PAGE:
|Scientific Name||Sphyrnidae Sphyrna|
|Top Speed||40km/h (25mph)|
|Lifespan||20-25 years (In Wild)|
|Conservation Status||Vulnerable (Threatened)|
There are nine variants of hammerhead shark and an additional species that is similar. The Winghead shark, native to the South Asian coastal waters, has larger cephalofoils than any other hammerhead sharks, though they are smaller than the largest of the hammerhead sharks, the Great Hammerhead. The other hammerhead species are the Bonnethead, the Great Hammerhead, the Scalloped hammerhead, Carolina hammerhead, Scoophead shark, Smalleye hammerhead, Smooth hammerhead and the Whitefin hammerhead.
On an average basis, the hammerhead shark ranges from 1m to 6m+, with the largest being the Great Hammerhead. They can range in weight from 3 to 550 kg. The hammerhead family ranges from dark brown to grey on their dorsal side and have a grey or white belly, sometimes even olive in colour which performs as a sort of camouflage while hunting. Previous to scientific research, it was thought that the cephalofoils were used to enhance poor vision in the shark but studies have shown that not only do the hammerheads have excellent vision but also possess the ability to turn quickly and sharply due to the the aided maneuverability the cephalofoils provide. It has been considered that the hammerhead evolved the cephalofoils due to the unusually small mouths they have.
Like all sharks, hammerheads have electroreceptory sensory pores called ampullae of Lorenzini, allowing them to sense electromagnetic pulses from prey, making them one of the most deadly predators in the ocean. The shape of their mallet like head also allows them to scan wider areas of the ocean floor in search of prey, acting almost like a radar
The hammerhead is an active hunter rather than a scavenger, choosing to hunt around dusk when the sunlight works to the advantage of the shark. The hammerhead consumes invertebrates, jellyfish, crabs and octopi, as well as other bony fish. While they will eat nearly any animal in the ocean, the hammerhead seems to prefer the stingray. There have been records indicating the hammerhead also performs cannibalism among their own or other family species.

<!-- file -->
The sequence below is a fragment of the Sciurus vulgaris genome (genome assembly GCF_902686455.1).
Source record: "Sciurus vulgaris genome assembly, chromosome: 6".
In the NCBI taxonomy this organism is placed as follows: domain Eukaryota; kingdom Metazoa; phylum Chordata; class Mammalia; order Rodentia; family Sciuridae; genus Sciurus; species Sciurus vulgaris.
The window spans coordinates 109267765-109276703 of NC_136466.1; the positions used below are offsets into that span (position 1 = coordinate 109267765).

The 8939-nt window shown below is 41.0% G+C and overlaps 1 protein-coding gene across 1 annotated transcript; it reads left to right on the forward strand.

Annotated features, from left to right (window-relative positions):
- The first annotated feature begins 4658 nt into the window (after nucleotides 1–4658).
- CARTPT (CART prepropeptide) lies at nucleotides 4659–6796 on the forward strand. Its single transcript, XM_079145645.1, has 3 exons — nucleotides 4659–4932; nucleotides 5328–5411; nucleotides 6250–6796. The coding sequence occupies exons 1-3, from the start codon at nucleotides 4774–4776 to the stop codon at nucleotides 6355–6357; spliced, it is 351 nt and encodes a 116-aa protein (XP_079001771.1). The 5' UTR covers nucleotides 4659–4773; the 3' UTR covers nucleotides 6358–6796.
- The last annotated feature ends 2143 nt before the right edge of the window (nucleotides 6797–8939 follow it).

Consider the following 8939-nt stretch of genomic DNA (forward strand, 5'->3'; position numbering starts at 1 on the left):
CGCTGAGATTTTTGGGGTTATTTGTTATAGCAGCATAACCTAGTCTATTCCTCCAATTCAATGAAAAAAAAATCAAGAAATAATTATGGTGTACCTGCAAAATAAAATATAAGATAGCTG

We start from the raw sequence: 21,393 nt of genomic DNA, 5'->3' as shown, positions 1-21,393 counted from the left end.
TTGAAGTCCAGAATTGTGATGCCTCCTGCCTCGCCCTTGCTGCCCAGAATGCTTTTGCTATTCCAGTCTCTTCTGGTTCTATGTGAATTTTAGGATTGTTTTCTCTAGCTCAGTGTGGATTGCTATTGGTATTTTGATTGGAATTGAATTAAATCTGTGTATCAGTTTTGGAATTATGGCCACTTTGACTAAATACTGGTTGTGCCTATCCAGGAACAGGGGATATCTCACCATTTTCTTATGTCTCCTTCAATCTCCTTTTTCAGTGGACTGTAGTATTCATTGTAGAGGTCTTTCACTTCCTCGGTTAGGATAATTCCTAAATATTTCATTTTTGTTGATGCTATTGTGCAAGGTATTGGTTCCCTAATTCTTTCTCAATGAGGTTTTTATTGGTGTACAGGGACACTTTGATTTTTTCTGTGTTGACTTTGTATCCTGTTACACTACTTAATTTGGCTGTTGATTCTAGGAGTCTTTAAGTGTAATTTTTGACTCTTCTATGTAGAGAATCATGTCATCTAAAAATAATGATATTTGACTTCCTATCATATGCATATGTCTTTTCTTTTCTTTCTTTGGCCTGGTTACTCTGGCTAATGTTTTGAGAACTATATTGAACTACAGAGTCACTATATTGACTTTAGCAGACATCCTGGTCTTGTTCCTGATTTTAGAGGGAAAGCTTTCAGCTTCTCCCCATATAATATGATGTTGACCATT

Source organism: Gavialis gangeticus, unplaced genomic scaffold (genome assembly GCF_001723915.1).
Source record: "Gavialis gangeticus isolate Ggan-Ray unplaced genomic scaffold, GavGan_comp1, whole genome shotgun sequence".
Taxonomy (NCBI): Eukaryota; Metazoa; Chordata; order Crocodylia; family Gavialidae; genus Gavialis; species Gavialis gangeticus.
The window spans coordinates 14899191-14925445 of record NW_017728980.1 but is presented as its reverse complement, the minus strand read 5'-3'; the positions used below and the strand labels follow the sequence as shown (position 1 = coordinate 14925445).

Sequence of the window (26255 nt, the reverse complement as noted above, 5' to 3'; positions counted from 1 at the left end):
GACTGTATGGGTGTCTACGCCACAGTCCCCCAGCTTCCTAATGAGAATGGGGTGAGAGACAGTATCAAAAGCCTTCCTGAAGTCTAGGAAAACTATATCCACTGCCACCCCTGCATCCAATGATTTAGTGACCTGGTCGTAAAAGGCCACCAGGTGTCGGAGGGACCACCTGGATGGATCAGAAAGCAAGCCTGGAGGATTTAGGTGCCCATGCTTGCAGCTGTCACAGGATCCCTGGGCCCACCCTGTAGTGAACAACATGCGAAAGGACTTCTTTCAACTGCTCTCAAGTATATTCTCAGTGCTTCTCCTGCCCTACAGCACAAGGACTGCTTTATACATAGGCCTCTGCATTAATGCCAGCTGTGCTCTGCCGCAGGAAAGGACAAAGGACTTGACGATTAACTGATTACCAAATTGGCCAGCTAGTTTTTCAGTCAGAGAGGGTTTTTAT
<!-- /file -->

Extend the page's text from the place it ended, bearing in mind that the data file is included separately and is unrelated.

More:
All hammerhead sharks are coastal swimmers, swimming out into ocean depths no deeper than 300m. They are distributed over circumtropical water, clinging to the coasts of nearly all continents within warmer waters. Along the western Atlantic they flow from North Carolina down to Uruguay, from Baja California down to Peru along the eastern Pacific, all along the western Pacific and also inhabit the Mediterranean Sea region and the Indian Ocean region.
All hammerhead sharks are viviparous, meaning they hatch their eggs internally then give birth once their pups are strong enough. The pups sustain life internally through a nutrient rich yolk sac similar to a placenta in mammals. An oddity of the hammerhead shark is that they often tend to give birth in the Northern Hemisphere, usually during spring or summer. Hammerheads, dependent upon species, give birth to anywhere between 6 and 40+ pups, dependent upon size of the shark.
Once born the adults abandon their pups, requiring them to survive on their own. The pups often travel toward warmer waters, huddling together for warmth and protection. Once they’re large enough, the pups separate, though they will remain in schools of other hammerheads unless they hunt.
According to the International Union for Conservation of Nature, the Great and Scalloped are listed as endangered and the smalleye hammerhead is listed as vulnerable. The reason for their statuses is overfishing, as their fins are considered a delicacy. In 2013, three endangered commercially valuable sharks, the hammerheads, the oceanic whitetip and porbeagle shark, were added the Convention on International Trade in Endangered Species of Wild Fauna and Flora, a multilateral treaty that added more protection and regulation of of endangered species. This is considered a first step toward allowing the hammerhead population to surge once again.